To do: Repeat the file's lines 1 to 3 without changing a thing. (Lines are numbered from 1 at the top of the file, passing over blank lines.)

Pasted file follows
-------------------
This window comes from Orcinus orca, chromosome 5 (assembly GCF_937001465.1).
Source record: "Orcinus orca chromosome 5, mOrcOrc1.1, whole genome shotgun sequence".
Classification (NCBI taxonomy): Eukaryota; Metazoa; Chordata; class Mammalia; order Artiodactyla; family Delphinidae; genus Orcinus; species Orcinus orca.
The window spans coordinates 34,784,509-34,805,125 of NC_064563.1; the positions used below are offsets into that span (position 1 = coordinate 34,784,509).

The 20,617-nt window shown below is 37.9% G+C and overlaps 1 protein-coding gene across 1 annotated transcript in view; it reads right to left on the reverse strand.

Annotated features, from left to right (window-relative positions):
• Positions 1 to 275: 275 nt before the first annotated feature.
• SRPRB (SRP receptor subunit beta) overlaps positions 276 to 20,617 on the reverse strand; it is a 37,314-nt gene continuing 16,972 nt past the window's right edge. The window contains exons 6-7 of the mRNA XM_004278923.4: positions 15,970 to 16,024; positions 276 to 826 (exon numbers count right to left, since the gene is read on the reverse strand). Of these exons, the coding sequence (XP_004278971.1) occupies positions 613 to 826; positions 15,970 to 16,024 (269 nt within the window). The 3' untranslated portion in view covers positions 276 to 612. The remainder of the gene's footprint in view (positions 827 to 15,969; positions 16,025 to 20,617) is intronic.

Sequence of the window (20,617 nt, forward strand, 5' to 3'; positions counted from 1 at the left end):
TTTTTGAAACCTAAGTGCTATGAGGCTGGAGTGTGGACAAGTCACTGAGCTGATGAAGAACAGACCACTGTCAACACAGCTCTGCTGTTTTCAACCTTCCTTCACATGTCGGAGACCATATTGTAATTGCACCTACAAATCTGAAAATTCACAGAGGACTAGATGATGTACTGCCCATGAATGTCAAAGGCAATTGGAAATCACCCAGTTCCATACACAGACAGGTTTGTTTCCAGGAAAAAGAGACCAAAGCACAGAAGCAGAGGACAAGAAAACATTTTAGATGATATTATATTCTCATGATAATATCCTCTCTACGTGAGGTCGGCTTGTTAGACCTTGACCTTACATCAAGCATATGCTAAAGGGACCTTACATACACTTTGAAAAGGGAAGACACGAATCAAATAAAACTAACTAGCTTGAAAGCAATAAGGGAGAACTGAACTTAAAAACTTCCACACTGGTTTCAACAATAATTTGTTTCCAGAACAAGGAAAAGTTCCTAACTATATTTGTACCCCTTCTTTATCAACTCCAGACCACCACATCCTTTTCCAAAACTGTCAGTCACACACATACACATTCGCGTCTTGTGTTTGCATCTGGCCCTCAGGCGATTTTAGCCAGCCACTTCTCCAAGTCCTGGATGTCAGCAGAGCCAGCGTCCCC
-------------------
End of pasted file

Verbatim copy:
This window comes from Orcinus orca, chromosome 5 (assembly GCF_937001465.1).
Source record: "Orcinus orca chromosome 5, mOrcOrc1.1, whole genome shotgun sequence".
Classification (NCBI taxonomy): Eukaryota; Metazoa; Chordata; class Mammalia; order Artiodactyla; family Delphinidae; genus Orcinus; species Orcinus orca.